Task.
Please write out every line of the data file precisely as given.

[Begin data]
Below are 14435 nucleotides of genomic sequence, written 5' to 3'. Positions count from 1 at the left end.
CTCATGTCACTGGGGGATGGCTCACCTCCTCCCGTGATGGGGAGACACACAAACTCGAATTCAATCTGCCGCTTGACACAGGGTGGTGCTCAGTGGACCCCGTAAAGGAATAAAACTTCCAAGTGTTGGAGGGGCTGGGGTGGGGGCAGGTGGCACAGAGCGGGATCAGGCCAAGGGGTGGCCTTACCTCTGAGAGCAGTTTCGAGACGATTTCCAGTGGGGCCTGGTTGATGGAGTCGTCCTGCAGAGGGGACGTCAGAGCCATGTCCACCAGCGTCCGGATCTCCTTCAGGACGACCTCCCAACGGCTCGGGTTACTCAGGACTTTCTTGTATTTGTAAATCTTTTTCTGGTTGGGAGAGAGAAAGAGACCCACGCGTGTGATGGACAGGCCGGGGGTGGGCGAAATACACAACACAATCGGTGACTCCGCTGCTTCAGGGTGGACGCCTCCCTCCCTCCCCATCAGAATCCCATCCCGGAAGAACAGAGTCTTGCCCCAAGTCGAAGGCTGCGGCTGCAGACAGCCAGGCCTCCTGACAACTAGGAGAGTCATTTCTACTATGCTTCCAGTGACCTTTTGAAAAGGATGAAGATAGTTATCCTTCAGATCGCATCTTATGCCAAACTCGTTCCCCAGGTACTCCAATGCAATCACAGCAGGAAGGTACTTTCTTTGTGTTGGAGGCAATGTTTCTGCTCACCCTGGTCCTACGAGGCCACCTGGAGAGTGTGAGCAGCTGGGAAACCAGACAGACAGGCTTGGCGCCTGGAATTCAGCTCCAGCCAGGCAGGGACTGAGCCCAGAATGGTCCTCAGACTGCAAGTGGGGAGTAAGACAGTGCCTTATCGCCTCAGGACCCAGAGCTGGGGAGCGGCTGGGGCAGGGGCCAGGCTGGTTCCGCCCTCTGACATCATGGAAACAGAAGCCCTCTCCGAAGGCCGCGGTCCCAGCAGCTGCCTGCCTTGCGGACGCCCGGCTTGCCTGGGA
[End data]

Below are 14435 nucleotides of genomic sequence, written 5' to 3'. Positions count from 1 at the left end.
CTCATGTCACTGGGGGATGGCTCACCTCCTCCCGTGATGGGGAGACACACAAACTCGAATTCAATCTGCCGCTTGACACAGGGTGGTGCTCAGTGGACCCCGTAAAGGAATAAAACTTCCAAGTGTTGGAGGGGCTGGGGTGGGGGCAGGTGGCACAGAGCGGGATCAGGCCAAGGGGTGGCCTTACCTCTGAGAGCAGTTTCGAGACGATTTCCAGTGGGGCCTGGTTGATGGAGTCGTCCTGCAGAGGGGACGTCAGAGCCATGTCCACCAGCGTCCGGATCTCCTTCAGGACGACCTCCCAACGGCTCGGGTTACTCAGGACTTTCTTGTATTTGTAAATCTTTTTCTGGTTGGGAGAGAGAAAGAGACCCACGCGTGTGATGGACAGGCCGGGGGTGGGCGAAATACACAACACAATCGGTGACTCCGCTGCTTCAGGGTGGACGCCTCCCTCCCTCCCCATCAGAATCCCATCCCGGAAGAACAGAGTCTTGCCCCAAGTCGAAGGCTGCGGCTGCAGACAGCCAGGCCTCCTGACAACTAGGAGAGTCATTTCTACTATGCTTCCAGTGACCTTTTGAAAAGGATGAAGATAGTTATCCTTCAGATCGCATCTTATGCCAAACTCGTTCCCCAGGTACTCCAATGCAATCACAGCAGGAAGGTACTTTCTTTGTGTTGGAGGCAATGTTTCTGCTCACCCTGGTCCTACGAGGCCACCTGGAGAGTGTGAGCAGCTGGGAAACCAGACAGACAGGCTTGGCGCCTGGAATTCAGCTCCAGCCAGGCAGGGACTGAGCCCAGAATGGTCCTCAGACTGCAAGTGGGGAGTAAGACAGTGCCTTATCGCCTCAGGACCCAGAGCTGGGGAGCGGCTGGGGCAGGGGCCAGGCTGGTTCCGCCCTCTGACATCATGGAAACAGAAGCCCTCTCCGAAGGCCGCGGTCCCAGCAGCTGCCTGCCTTGCGGACGCCCGGCTTGCCTGGGA